I was talking to my friend Lesley the other day about the dangers of trying to be perfect in any aspect of life. Perfectionism is a topic I know a lot about. For decades I ran myself ragged trying to be a perfect wife, mother, health care professional. It nearly destroyed my health!
It’s so hard to remember that perfection is an illusion, especially when it comes to health. Every time we pick up a magazine there’s a headline touting the rules for good health. We hear them on the evening news, as we scroll through social media, and even from our friends.
Don’t eat ANY fat (or sugar, or gluten, or…). Exercise for an hour (at least) every single day, in the morning if at all possible. Banish all processed foods. Eat berries – but forget it if they aren’t organic. You need protein for energy, but meat isn’t okay unless it’s grass-fed, and fish has to be wild caught. Sleep for eight hours and have a strict bedtime routine, no exceptions. Throw out your beauty products – they’re toxic! Don’t use non-stick cookware.
The list is endless – and completely unrealistic! There’s just no way anyone can do all that, and work, and raise a family, and keep their mental health!
I started shifting my thinking and recommending the 80/20 rule long ago, when I realized I was actually hurting my health trying to follow all those rules. What’s the 80/20 rule? It’s the idea that if you are following the guidelines 80% of the time, you can be a little flexible with the other 20%.
I’ve read a lot of great material about perfectionism and health over the past decade or so, starting with a book by Dr. Susan Love, MD, and Alice D. Domar, PhD, called Live a Little! Breaking the Rules Won’t Break Your Health. This book reminded me that perfection is an illusion, and being “pretty healthy” is much more fun!
I loved the realistic approach these women took in six key areas of health: sleep, stress management, health screenings, exercise, nutrition, and personal relationships. They offered real-life tips, helpful quizzes, and a nice dose of humor as they talked about the “PBW” (perfectly balanced woman) and self-righteous exercisers.
Although they debunk some research studies, they caution us not to give up on science. But they also give us permission to trust ourselves – and this lines up quite nicely with something I have long been saying to the women around me: We are all unique individuals and what works for one might not work well for another. Not only that, but we simply can’t trust the media to reflect what is truly healthy.
Love and Domar emphasize the power that I am constantly reminding women is theirs for the taking! They write, “You have probably been on this earth for somewhere between twenty and ninety years, and you have this nutrition stuff down cold. You know about fruits and vegetables … and quality meats in reasonable portions. You know that you should put a variety of colors on your plate… and that you should shop around the edges of the grocery store, where the freshest food is stored … You know that on some days you will eat too much junk food out of stress or fatigue or sheer love of raspberry-flavored Fig Newtons. You even know that there will be whole weeks out of your life when the going is really, truly rough…where you will survive solely on pizzas washed down with premium ice cream. And that is okay. You will weather these storms and you will go back to your routine of eating wholesome foods in moderation.”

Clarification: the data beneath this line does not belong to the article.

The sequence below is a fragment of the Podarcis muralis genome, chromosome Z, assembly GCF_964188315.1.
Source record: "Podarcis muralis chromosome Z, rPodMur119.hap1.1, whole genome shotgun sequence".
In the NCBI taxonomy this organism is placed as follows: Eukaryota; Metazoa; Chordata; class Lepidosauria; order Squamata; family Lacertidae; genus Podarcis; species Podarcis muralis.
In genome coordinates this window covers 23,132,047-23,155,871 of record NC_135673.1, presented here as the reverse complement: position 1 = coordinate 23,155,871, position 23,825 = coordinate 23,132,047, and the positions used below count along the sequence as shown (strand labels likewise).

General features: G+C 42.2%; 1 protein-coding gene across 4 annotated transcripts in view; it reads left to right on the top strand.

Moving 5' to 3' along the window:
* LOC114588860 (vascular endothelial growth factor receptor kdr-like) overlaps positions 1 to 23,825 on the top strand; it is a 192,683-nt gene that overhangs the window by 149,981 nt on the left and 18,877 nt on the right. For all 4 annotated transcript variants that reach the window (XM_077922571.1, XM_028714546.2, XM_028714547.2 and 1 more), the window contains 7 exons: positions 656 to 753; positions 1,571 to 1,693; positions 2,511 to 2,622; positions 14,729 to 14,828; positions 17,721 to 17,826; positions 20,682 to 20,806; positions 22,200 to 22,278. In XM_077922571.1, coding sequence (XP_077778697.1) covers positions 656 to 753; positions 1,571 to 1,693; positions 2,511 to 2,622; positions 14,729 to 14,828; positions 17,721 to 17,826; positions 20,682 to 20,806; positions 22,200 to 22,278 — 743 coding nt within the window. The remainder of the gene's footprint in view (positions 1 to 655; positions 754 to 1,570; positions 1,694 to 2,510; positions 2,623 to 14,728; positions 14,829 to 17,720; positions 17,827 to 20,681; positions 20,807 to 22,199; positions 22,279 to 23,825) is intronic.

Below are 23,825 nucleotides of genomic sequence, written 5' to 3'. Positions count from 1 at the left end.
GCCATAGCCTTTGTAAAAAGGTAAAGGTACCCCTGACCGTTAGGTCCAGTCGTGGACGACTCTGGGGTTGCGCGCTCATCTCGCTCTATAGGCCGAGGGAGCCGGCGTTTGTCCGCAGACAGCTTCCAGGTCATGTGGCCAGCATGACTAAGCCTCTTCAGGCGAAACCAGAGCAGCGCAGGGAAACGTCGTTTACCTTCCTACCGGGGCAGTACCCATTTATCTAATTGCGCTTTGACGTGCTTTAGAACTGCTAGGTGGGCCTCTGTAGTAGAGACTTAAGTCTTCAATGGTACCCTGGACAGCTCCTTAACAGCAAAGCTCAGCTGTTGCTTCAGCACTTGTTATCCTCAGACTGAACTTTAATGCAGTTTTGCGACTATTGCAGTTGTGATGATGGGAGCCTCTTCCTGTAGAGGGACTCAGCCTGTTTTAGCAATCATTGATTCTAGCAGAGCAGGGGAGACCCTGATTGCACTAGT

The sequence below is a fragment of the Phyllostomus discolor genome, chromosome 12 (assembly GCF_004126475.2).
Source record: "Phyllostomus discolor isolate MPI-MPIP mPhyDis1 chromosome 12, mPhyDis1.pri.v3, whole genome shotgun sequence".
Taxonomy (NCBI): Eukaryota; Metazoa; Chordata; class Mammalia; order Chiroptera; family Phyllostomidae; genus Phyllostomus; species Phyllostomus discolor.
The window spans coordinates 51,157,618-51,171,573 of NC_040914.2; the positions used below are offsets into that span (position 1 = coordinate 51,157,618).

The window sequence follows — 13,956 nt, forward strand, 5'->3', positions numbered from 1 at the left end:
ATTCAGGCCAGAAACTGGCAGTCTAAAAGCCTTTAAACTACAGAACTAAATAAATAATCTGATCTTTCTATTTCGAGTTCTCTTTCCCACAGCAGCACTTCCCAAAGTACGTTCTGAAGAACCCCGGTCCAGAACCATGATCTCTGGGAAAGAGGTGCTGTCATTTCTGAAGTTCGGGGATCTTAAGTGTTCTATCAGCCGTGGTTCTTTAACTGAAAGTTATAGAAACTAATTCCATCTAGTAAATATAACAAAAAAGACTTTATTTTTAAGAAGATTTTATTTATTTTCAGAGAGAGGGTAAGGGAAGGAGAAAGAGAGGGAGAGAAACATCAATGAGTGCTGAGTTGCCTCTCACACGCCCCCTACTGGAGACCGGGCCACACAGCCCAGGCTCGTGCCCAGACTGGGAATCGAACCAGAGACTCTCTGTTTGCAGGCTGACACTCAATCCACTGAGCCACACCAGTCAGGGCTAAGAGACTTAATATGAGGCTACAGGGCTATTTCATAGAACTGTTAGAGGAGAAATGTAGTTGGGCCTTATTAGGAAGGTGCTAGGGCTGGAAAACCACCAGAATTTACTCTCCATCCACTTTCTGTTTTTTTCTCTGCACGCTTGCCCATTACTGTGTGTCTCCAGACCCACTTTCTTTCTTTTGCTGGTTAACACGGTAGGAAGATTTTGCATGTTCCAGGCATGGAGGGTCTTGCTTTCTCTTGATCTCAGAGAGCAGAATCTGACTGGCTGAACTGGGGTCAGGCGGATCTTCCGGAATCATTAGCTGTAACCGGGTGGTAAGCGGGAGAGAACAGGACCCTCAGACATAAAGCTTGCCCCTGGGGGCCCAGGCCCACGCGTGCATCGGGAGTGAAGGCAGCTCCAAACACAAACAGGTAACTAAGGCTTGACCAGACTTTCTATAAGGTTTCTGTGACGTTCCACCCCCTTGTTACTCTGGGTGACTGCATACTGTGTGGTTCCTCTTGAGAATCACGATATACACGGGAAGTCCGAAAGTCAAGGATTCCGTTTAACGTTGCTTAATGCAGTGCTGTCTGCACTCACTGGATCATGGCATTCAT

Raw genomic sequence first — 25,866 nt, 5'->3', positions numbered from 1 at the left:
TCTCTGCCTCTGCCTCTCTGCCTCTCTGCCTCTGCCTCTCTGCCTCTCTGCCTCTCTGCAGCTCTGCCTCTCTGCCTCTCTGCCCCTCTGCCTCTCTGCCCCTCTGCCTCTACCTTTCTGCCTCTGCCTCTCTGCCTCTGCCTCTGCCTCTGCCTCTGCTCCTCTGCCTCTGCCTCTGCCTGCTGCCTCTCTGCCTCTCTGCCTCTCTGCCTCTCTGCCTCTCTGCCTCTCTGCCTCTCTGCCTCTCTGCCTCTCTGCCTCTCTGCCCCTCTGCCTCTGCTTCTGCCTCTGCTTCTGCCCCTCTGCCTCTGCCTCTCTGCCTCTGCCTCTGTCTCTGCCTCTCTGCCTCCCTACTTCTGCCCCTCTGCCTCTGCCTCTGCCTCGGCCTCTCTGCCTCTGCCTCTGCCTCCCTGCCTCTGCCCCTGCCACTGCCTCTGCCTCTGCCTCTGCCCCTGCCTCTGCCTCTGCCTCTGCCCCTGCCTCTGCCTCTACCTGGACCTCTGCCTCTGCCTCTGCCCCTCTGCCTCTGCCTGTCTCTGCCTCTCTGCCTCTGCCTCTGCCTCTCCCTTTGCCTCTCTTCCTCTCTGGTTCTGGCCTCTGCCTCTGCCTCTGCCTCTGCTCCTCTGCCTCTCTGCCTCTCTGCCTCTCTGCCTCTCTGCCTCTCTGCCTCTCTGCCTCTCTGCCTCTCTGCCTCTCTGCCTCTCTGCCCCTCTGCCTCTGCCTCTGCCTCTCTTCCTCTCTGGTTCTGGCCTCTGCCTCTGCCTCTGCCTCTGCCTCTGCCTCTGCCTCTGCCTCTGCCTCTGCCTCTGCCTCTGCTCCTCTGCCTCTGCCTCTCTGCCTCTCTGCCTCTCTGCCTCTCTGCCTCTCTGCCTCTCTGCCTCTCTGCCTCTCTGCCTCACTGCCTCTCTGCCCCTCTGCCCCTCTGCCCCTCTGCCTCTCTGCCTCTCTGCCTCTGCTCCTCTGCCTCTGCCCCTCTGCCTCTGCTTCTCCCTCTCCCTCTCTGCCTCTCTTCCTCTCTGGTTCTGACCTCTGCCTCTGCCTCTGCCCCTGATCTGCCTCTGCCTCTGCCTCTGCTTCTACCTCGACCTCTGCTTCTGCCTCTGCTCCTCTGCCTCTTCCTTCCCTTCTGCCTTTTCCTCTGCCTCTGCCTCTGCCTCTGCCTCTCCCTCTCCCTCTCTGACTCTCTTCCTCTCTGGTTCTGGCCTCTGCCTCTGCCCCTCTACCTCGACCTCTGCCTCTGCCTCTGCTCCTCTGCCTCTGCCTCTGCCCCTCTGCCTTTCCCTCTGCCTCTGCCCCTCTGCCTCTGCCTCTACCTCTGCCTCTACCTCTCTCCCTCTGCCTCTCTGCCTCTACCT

Isn’t that a powerful reminder? YOU are the expert on your own body. YOU are the expert on what you need to maintain not only physical, but good mental health. YOU are intelligent enough to analyze the information out there and determine what works well in your life.
As I mentioned earlier, I’ve done plenty more reading since that book was published – and it all reinforces exactly what Love and Domar said. Perfection is impossible, and striving for it can result in poor mental health and very little joy. Striving for perfection can be quite dangerous – especially when it comes to food. Trying to follow all of those rules simultaneously can result in a host of health problems, including eating disorders.
Instead, remember my 80/20 rule, and choose your indulgences wisely. Allow yourself to enjoy it without an ounce of guilt! And remember that nothing is perfect, but you are most definitely good enough!
Reference: Love, Susan M. and Alice D. Domar. 2009. Live a Little! Breaking the Rules Won’t Break Your Health. New York, NY: Crown.
Reviewed by Dr. Mark Menolascino, MD